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The query in Listing 2-7 works just fine, but as our queries get more complicated and involved, we will have a number of different tables. Some of the tables may have the same column names, and we might need to distinguish them. Therefore, we can preface each of the attributes in our query with the name of the table that they come from, as in Listing 2-8.
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Listing 2-8. Prefacing Attribute Names with the Table Name SELECT Member.LastName, Member.FirstName, Member.Phone FROM Member
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Because typing the whole table name can become tiresome and also because in some queries we might need to compare data in more than one row of a table, SQL has the notion of an alias. Have a look at Listing 2-9.
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Listing 2-9. Using an Alias SELECT m.LastName, m.FirstName, m.Phone FROM Member m
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In the FROM clause, we have declared an alias or alternative name for the Member table, in this case m. We can give our alias any name or letter we like; short is good. Then in the rest of the query we can use the alias whenever we want to specify an attribute from that table. Now compare our relational calculus expression in Listing 2-6 and the SQL in Listing 2-9. We can think of the alias in the SQL as serving the same purpose as the row variable in the calculus expression. SQL syntax is based very much on relational calculus. This may all seem unnecessary for a simple query, but as our queries get more complicated, the idea of row variables will simplify things a great deal and make it much easier to get the SQL statements correct. I ll use aliases in all the SQL queries from now on.
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CHAPTER 2 SIMPLE QUERIES ON ONE TABLE
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Combining Subsets of Rows and Columns
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In the previous sections, we saw the algebra operations select (a subset of rows) and project (a subset of columns) acting independently. One of the most powerful features of the algebra is that the result of an operation is another table (or, more formally, another set of unique rows). This means we can apply another operation to the result of the first operation and so build up complex queries. We can use successive operations to create an algebra expression for the query in Figure 2-2c, retrieving the names and handicaps of junior members. First we find the rows for juniors using a select operation, and then we use a project operation to retrieve the required columns from the result. Listing 2-10 shows the full expression.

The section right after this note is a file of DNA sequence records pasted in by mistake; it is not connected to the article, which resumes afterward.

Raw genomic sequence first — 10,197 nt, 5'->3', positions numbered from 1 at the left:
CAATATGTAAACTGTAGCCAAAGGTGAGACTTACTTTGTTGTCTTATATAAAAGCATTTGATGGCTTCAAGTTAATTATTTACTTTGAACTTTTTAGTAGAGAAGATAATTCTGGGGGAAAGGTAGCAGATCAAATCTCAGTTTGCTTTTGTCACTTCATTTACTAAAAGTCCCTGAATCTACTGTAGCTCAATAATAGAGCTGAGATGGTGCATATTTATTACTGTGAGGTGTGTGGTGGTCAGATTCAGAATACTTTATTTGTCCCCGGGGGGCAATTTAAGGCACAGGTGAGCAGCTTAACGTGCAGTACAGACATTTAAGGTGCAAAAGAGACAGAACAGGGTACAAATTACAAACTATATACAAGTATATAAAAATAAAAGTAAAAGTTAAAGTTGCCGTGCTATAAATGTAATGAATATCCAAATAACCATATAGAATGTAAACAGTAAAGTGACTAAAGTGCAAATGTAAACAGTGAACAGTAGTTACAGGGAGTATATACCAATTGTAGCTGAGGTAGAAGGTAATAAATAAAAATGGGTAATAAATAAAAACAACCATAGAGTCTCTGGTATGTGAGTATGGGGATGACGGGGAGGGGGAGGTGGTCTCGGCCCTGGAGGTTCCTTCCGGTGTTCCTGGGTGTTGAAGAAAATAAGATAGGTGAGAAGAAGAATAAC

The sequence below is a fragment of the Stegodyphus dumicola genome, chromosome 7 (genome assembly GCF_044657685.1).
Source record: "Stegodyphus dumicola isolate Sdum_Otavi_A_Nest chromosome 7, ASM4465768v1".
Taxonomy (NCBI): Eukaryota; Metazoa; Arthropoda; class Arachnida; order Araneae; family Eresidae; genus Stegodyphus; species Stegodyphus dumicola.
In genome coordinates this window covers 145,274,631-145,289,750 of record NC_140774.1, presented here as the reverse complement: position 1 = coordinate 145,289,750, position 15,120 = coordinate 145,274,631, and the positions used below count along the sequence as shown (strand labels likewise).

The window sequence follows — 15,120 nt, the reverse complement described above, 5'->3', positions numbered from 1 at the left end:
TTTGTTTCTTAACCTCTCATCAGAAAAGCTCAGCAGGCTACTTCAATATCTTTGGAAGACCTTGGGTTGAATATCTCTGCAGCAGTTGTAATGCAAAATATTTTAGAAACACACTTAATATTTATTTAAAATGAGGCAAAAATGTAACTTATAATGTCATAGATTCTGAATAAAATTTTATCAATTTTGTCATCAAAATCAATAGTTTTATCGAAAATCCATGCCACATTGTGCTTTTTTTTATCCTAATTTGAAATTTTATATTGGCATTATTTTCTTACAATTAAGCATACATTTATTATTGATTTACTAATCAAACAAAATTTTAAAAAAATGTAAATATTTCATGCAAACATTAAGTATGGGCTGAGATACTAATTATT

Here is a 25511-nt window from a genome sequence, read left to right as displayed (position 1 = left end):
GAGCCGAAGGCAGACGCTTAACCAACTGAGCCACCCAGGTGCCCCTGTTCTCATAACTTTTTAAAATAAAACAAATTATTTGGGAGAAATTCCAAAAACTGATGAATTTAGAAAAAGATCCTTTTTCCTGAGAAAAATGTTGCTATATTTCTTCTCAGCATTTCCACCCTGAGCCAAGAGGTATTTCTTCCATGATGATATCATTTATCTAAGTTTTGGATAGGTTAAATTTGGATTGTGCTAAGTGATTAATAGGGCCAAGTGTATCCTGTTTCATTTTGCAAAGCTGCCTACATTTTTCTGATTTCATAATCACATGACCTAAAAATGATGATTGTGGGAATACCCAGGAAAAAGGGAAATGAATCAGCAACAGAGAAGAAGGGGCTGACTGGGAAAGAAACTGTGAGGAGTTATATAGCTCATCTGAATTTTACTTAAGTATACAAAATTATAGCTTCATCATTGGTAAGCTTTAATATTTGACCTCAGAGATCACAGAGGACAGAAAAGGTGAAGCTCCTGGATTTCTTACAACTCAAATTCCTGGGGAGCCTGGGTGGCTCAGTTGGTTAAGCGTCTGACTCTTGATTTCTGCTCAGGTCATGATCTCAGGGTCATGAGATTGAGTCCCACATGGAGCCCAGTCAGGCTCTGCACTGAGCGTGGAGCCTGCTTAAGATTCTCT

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Listing 2-10. Combining a Select and Project Operation LastName, FirstName, Handicap ( MemberType = 'Junior' (Member))
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As you can see, the algebra tells us how to get the result we want. First get the appropriate rows, and then get the required columns. The calculus doesn t tell us how to carry out a series of steps; it just describes what the final set of rows will be like. Have a look at Listing 2-11.
Listing 2-11. Calculus Expression to Retrieve Handicaps of Junior Members {m.Lastname, m.FirstName, m.Handicap | Member(m) and m.MemberType = 'Junior'}
The left side of the expression in Listing 2-11 says we are going to retrieve the LastName, FirstName, and Handicap values from some row m. The right side of the expression tells us which rows to include. Picture a finger labeled m, as in Figure 2-3. The expression in Listing 2-11 says that our finger m is going to scan rows in the Member table and include those rows where the value of MemberType is Junior . Now look at Listing 2-12, which shows the SQL for this query.
Listing 2-12. SQL Statement to Retrieve Handicaps of Junior Members SELECT m.Lastname, m.FirstName, m.Handicap FROM Member m WHERE m.MemberType = 'Junior'
Compare the SQL in Listing 2-12 with the calculus expression in Listing 2-11, and you will see that they have all the same parts: an alias or row variable m declared for the Member table, a condition to say which rows to include, and a list of which attributes or columns to retrieve.
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